CFAA latest: Supremes to tackle old chestnut of what 'authorized use' of a computer really means in America

And it's all thanks to a stripper and a corrupt cop. No, seriously

The US Supreme Court has indicated it will finally address an issue that has been causing legal problems for nearly two decades: what exactly is “authorized use” of a computer?

If someone is authorized to use a computer – to access a database, for example – is that a blanket authorization, and can they use it so long as they continue to use their existing login? Or does it depend on the circumstances? Can someone’s authorization be dependent on the application's terms of service?

The question may seem simple but the bigger issue is how the law – specifically the US Computer Fraud and Abuse Act (CFAA) – sees it. Because while an employee could be warned, or even fired, for abusing their access to information, the CFAA would make it a criminal act. People could go to jail for not following the correct terms of service.

The particular case under review concerns former police sergeant Nathan Van Buren who was convicted in 2017 under the CFAA for running a computer search for a license plate number. Van Buren had authorized access to the police’s database, but in this case he ran a license check in return for cash.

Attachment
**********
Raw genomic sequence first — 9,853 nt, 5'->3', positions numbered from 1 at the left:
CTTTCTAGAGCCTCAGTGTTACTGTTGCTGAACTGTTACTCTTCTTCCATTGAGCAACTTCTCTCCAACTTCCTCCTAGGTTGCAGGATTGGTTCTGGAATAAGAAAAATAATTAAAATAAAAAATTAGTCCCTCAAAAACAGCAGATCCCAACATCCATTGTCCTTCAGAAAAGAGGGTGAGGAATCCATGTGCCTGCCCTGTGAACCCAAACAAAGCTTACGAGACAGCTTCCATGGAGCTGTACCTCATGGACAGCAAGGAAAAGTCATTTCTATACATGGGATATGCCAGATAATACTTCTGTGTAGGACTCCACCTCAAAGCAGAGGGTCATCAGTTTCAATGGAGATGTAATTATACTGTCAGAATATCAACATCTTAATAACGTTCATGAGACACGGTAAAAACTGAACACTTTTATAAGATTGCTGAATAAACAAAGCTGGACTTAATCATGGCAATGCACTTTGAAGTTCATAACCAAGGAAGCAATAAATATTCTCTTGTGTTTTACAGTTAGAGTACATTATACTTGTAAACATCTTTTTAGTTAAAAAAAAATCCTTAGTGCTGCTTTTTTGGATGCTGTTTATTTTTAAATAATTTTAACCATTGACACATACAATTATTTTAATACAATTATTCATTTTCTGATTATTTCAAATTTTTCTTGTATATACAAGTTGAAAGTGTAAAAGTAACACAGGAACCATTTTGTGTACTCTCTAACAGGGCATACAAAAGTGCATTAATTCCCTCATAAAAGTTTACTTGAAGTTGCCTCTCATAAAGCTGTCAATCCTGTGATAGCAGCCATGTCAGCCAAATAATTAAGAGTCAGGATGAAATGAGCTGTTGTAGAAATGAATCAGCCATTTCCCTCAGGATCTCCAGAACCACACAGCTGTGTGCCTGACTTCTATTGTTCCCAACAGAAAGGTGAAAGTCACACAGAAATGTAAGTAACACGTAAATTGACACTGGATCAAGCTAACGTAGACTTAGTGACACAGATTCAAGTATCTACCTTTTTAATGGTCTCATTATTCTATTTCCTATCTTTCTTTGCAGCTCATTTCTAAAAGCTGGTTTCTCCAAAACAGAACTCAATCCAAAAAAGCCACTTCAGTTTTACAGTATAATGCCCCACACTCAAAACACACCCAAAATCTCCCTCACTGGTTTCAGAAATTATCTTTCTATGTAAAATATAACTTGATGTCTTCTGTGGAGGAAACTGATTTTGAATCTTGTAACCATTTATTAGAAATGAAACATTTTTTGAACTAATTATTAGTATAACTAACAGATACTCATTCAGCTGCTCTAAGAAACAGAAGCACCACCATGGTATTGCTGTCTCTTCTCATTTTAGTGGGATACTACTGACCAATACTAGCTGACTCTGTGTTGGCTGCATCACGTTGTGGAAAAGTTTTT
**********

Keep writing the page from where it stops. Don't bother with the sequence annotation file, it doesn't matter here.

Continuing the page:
The full details are unedifying: Van Buren needed money and offered to run plate checks for a stripper named Albo. Albo went to the local sheriff’s office, which contacted the FBI and they set up a sting operation giving Albo a fake license which she gave to Van Buren. She said that she wanted to know if it belonged to an undercover cop who was trying to bust her for prostitution. She gave Van Buren cash and he ran the plate.

Van Buren was arrested for breaking the CFAA. But in court, Van Buren’s lawyers argued that he was authorized to use the system as a police officer and that that access couldn’t be unauthorized, regardless of why he performed the search itself.

In other words, he could be taken to task for taking money from a stripper to run a license plate – clearly unethical behavior – but he couldn’t be convicted under the CFAA for doing so.

Honest guv

He was charged with two cases: committing computer fraud for financial gain (violating the CPAA) and honest services fraud and violating the CFAA. He was found guilty on both counts and sentenced to prison for 18 months, with two years of supervised release. He appealed and the “honest services” charge was overturned but the CFAA computer fraud charge was not. And that’s why it may be the perfect test case.

Lawyers and legal minds have been fighting over the question of authorized and unauthorized use under the CFAA ever since it was enacted back in 1986. The advent of the internet however made the issue 100 times bigger and hence 100 times more important.

Illustration of US flag, handcuffs, a computer mouse and code

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The case has now been relisted with the Supreme Court because other Appeals Courts have had to decide similar cases in the meantime and have come up with different interpretations. In 2011, the Eleventh Circuit decided that violating a written restriction makes such access unauthorized in Van Buren’s case.